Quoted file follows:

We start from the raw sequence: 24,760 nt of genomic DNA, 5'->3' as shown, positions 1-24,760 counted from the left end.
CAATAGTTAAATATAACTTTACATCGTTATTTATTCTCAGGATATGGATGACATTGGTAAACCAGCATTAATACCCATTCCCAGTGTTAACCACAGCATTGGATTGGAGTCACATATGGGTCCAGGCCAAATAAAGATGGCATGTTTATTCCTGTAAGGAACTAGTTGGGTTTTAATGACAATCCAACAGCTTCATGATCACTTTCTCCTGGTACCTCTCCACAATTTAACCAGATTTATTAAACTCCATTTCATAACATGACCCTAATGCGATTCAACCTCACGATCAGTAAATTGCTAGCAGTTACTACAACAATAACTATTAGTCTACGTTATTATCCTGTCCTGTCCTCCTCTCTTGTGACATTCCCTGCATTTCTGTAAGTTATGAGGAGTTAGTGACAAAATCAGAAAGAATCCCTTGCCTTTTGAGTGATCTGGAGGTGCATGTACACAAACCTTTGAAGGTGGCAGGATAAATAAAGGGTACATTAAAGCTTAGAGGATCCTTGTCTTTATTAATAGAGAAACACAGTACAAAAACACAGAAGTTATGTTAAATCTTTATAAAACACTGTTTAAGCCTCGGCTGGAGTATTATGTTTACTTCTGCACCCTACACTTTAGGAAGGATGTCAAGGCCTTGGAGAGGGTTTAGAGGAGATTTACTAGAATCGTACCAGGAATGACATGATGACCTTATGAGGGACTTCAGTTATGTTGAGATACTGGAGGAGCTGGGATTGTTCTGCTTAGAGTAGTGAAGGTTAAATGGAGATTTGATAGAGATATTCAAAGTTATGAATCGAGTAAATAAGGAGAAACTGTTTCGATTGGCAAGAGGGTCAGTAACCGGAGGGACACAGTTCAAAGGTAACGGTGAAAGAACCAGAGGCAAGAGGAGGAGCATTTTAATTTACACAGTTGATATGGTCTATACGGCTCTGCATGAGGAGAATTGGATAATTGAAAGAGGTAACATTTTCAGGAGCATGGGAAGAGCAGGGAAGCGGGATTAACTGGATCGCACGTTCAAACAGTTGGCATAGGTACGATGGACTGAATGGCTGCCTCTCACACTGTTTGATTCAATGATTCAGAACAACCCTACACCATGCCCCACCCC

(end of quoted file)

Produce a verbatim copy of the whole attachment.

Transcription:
We start from the raw sequence: 24,760 nt of genomic DNA, 5'->3' as shown, positions 1-24,760 counted from the left end.
CAATAGTTAAATATAACTTTACATCGTTATTTATTCTCAGGATATGGATGACATTGGTAAACCAGCATTAATACCCATTCCCAGTGTTAACCACAGCATTGGATTGGAGTCACATATGGGTCCAGGCCAAATAAAGATGGCATGTTTATTCCTGTAAGGAACTAGTTGGGTTTTAATGACAATCCAACAGCTTCATGATCACTTTCTCCTGGTACCTCTCCACAATTTAACCAGATTTATTAAACTCCATTTCATAACATGACCCTAATGCGATTCAACCTCACGATCAGTAAATTGCTAGCAGTTACTACAACAATAACTATTAGTCTACGTTATTATCCTGTCCTGTCCTCCTCTCTTGTGACATTCCCTGCATTTCTGTAAGTTATGAGGAGTTAGTGACAAAATCAGAAAGAATCCCTTGCCTTTTGAGTGATCTGGAGGTGCATGTACACAAACCTTTGAAGGTGGCAGGATAAATAAAGGGTACATTAAAGCTTAGAGGATCCTTGTCTTTATTAATAGAGAAACACAGTACAAAAACACAGAAGTTATGTTAAATCTTTATAAAACACTGTTTAAGCCTCGGCTGGAGTATTATGTTTACTTCTGCACCCTACACTTTAGGAAGGATGTCAAGGCCTTGGAGAGGGTTTAGAGGAGATTTACTAGAATCGTACCAGGAATGACATGATGACCTTATGAGGGACTTCAGTTATGTTGAGATACTGGAGGAGCTGGGATTGTTCTGCTTAGAGTAGTGAAGGTTAAATGGAGATTTGATAGAGATATTCAAAGTTATGAATCGAGTAAATAAGGAGAAACTGTTTCGATTGGCAAGAGGGTCAGTAACCGGAGGGACACAGTTCAAAGGTAACGGTGAAAGAACCAGAGGCAAGAGGAGGAGCATTTTAATTTACACAGTTGATATGGTCTATACGGCTCTGCATGAGGAGAATTGGATAATTGAAAGAGGTAACATTTTCAGGAGCATGGGAAGAGCAGGGAAGCGGGATTAACTGGATCGCACGTTCAAACAGTTGGCATAGGTACGATGGACTGAATGGCTGCCTCTCACACTGTTTGATTCAATGATTCAGAACAACCCTACACCATGCCCCACCCC